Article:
What You Need To Know About Eviction in Montana

Before a Montana landlord can evict a tenant, they have to provide written notice that allows the tenant to correct a problem within a specified amount of time.
Written by Melanie Krieps Mergen
Reviewed by Melanie Reiff
Before a
landlord can legally evict a tenant, they must provide a legally-required written notice that allows the tenant to correct a problem within a specified amount of time.
Few things can make your heart sink faster than getting an eviction notice in the mail. However, an initial written notice doesn’t necessarily mean your fate is sealed. Your landlord can only evict you for specific reasons and legally has to follow certain procedures. 
Knowing your state’s landlord-tenant laws can help you assert your rights if you find yourself up against an eviction lawsuit. That’s why
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Montana eviction 101: four ways you can be evicted

Residential Landlord and Tenant Act of 1977
outlines the legal responsibilities and obligations for landlords and tenants in Montana, including how and when a landlord can evict a tenant.
Landlords can evict tenants for several reasons, but depending on the circumstances, a landlord must first provide tenants with adequate written notice that gives them an opportunity to correct the problem, if possible.
In Montana, legal reasons to evict tenants include:
  • Nonpayment of rent: Requires a three-day notice, allowing the tenant to pay the amount of rent due in full to avoid eviction
  • Violation of lease agreement: Requires a 14-day notice so the tenant can remedy the problem, if possible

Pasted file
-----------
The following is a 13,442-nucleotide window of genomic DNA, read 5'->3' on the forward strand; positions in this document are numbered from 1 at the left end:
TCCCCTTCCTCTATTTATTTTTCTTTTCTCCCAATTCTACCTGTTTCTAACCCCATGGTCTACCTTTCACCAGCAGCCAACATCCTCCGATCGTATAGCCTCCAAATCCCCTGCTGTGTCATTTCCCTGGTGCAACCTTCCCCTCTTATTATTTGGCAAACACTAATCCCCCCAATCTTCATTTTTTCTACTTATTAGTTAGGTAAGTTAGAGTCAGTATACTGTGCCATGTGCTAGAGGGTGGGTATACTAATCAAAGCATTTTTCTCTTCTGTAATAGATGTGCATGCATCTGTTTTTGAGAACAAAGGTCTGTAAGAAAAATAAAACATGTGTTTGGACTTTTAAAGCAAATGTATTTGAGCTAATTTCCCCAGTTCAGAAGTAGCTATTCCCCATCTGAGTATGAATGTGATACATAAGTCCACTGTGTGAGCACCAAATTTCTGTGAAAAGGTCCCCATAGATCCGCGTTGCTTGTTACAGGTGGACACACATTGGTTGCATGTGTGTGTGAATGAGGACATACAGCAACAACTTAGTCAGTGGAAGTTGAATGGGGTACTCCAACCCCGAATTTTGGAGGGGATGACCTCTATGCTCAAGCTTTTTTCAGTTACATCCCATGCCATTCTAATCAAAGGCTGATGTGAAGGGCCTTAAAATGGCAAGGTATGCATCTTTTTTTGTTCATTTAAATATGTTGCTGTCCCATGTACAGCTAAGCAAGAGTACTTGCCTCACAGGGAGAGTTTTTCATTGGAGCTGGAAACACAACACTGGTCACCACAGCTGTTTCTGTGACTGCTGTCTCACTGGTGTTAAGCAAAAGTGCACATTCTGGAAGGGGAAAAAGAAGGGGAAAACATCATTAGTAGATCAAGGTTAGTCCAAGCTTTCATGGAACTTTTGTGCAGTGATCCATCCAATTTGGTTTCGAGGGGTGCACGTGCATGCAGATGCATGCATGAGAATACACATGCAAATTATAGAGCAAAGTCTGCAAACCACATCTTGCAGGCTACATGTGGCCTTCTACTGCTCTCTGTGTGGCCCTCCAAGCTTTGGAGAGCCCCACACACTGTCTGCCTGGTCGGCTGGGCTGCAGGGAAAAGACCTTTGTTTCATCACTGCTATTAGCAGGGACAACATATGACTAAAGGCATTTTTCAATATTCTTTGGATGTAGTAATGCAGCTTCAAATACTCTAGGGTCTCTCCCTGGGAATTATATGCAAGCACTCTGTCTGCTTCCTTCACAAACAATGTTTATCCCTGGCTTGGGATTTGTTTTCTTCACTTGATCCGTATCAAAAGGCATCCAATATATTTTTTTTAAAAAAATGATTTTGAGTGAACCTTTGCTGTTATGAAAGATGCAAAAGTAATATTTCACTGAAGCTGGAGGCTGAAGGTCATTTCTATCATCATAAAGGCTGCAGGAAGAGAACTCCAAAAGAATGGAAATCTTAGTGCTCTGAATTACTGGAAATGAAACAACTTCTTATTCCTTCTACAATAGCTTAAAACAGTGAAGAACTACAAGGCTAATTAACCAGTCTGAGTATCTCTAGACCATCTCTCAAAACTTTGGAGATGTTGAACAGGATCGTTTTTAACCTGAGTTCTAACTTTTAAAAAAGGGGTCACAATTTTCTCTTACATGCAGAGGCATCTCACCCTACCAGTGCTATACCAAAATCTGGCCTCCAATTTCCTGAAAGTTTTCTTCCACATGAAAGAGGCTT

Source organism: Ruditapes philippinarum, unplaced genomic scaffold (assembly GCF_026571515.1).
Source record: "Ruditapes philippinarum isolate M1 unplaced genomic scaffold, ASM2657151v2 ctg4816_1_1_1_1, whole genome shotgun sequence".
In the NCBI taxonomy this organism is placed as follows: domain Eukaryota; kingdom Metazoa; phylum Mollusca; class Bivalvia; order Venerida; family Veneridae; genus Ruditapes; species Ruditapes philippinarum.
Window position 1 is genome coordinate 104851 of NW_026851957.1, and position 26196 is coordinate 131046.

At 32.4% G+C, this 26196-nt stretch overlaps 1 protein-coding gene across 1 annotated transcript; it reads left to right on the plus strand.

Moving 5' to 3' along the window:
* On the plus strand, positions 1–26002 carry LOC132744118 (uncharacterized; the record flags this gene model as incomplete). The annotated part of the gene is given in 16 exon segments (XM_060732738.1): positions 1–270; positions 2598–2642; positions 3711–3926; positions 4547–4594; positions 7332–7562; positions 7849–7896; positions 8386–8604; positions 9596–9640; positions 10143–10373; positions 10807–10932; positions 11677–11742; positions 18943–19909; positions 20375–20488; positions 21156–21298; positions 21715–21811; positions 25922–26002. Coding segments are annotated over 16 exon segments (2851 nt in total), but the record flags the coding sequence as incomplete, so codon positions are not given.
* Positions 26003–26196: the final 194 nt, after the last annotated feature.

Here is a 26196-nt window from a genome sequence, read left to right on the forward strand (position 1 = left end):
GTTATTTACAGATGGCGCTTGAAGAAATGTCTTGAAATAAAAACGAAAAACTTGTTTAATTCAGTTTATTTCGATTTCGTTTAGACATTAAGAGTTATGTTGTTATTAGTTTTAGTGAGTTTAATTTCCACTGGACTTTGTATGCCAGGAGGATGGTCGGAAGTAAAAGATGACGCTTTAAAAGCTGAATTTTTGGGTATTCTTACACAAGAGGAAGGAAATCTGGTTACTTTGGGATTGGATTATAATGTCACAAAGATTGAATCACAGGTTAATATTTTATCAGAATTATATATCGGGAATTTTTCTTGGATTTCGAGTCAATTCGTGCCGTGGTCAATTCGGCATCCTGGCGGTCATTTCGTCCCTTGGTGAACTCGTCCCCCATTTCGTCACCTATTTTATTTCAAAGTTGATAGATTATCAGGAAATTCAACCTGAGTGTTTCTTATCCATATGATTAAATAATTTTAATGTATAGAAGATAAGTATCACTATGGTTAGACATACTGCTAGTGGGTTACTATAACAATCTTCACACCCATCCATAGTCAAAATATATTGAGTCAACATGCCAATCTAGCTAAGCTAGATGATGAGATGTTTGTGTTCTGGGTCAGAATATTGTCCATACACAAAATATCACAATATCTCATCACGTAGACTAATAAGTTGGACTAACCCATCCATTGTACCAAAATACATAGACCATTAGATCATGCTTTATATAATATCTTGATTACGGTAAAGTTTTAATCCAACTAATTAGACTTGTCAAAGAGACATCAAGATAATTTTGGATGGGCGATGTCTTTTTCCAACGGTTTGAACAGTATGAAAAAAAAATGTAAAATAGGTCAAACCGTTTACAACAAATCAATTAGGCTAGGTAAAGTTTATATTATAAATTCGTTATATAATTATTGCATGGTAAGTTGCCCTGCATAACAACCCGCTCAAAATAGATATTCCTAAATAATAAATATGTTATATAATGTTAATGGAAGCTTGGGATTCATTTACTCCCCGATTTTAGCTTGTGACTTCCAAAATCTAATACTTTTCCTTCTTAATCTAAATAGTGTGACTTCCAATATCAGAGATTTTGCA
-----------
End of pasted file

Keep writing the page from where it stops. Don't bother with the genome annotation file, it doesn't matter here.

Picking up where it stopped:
• Causing damage to rental property: Requires a three-day notice, but the rental agreement can continue if the tenant can complete the repairs or pay for the damages within that time
  • Illegal activity: If illegal activity on the rental property has occurred, like manufacturing or selling illegal drugs, a landlord only needs to give a three-day notice
For repeat violations occurring within the last six months, a landlord only needs to provide five days' notice.
Landlords that don't have a valid reason to evict tenants must wait until the end of the leasing term and non-renew the lease. However, they often still need to provide tenants with proper written notice. The amount of notice required depends on the type of lease:
  • Week-to-week lease: Requires at least seven days’ notice.
  • Month-to-month lease: Requires at least 30 days’ notice.
  • Fixed-term lease: After lease expiration, you might be able to assume the rights of a month-to-month tenant, but check the details of your lease agreement.
Once your landlord has provided you with proper written notice, they can move forward with an eviction lawsuit after the required amount of time. A hearing will occur, and you'll either be evicted or allowed to remain in the rental, depending on the judge's decision.
Key Takeaway Landlord-tenant laws are complicated—not to mention that they can vary from state to state and can be subject to change—so don't hesitate to seek out legal counsel for your specific circumstances.

A timeline of eviction in Montana

Once you’ve received a written notice from your landlord, just how much time do you have before an eviction lawsuit takes place? While different circumstances can affect how long the eviction process actually takes, here’s a look at what a typical eviction timeline in Montana looks like:
How long it typically takes
What to expect
Written notice from landlord
Typically 3-30 days, depending on circumstances